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Stress Affected My Hashimoto’s

I’ve always lived my life in the fast lane. Constantly working, on-the-go, and never stopping for some much needed R&R. From a young age, my parents told me, “If you relax, you’ll never be successful”. So I pushed myself, and hoped that my type-A personality and need to always be “on” would lead to my personal success… but in reality it had detrimental effects on my health.

The stress from my fast-paced lifestyle was a huge factor in my Hashimoto’s development. Obviously, receiving my autoimmune diagnosis only added more stress to my life, but when I realized the damaging effect it was having on my body, I took a step back and found ways to release my stress. Working in effective life strategies to promote calmness and peace was a major part of my healing journey.

Stress shouldn’t control your life, and it doesn’t have to. Below, I’m explaining how chronic stress can negatively effect you, and sharing some of my favorite stress-relieving strategies so you can get back on top of your health..  

Cortisol Release

On the day-to-day, cortisol gets released slowly from the adrenal gland to help regulate blood sugar, calm inflammation, and maintain proper brain and muscle functioning. In times of stress, however, your body will ramp up its production of the hormone. When there’s a real threat, the effects of elevated cortisol levels can be vital––they help regulate your blood pressure, immune system and digestion in a moment where your body is otherwise preoccupied from its normal functioning.

When a person is chronically stressed, like too many of us are, and their cortisol levels are elevated for a prolonged period of time, it can have some seriously detrimental effects on the body. Persistently elevated cortisol levels can lead to poor immunity, high blood sugar, weight gain, skin issues, and a slew of other problems.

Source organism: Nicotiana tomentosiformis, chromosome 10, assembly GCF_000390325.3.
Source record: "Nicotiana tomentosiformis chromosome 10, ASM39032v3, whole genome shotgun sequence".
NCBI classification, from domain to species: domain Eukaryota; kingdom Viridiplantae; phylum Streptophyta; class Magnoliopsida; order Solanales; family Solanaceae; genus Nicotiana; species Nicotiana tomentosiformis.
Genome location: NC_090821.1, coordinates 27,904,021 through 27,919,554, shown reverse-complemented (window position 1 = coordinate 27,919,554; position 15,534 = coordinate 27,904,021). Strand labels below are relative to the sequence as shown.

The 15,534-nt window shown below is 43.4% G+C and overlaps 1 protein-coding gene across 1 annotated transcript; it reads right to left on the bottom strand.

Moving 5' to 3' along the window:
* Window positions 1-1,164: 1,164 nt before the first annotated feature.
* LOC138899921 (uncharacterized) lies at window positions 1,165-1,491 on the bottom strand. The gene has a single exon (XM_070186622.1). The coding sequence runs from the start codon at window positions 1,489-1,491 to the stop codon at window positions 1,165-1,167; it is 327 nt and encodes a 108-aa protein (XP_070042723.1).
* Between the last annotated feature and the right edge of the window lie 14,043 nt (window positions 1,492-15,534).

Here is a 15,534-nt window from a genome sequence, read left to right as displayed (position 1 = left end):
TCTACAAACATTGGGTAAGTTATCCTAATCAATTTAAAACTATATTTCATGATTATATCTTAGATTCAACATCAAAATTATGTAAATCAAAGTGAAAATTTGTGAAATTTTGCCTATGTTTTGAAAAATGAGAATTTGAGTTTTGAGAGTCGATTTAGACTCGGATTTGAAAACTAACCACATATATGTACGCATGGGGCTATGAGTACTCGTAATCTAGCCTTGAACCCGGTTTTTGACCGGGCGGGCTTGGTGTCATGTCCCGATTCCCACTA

Stress and Autoimmune Diseases

It’s not a coincidence that you always seem to get sick when you have the most on your plate. This is because chronic stress can throw your immune system completely out of whack. And this dysregulation of your immune system can lead to a host of issues, including your immune system attacking cells in your body (AKA causing an autoimmune disorder). I touched on this a bit in a previous post about my autoimmune story, but when it comes to developing an autoimmune disorder, chronic stress can be a serious catalyst. For Hashimoto’s in particular, large amounts of stress can wreak havoc on the thyroid. As stress increases, production of T3 and T4, two vital thyroid hormones, decreases. Chronic stress can also mess with the secretion of thyroid stimulating hormone, which prevents the thyroid from working properly, and can cause hypothyroidism.

How to Keep Stress at Bay

Now I don’t want to scare you by just laying out the bad things stress can do to your body. Stress can be preventable, and here are some ways that you can manage it: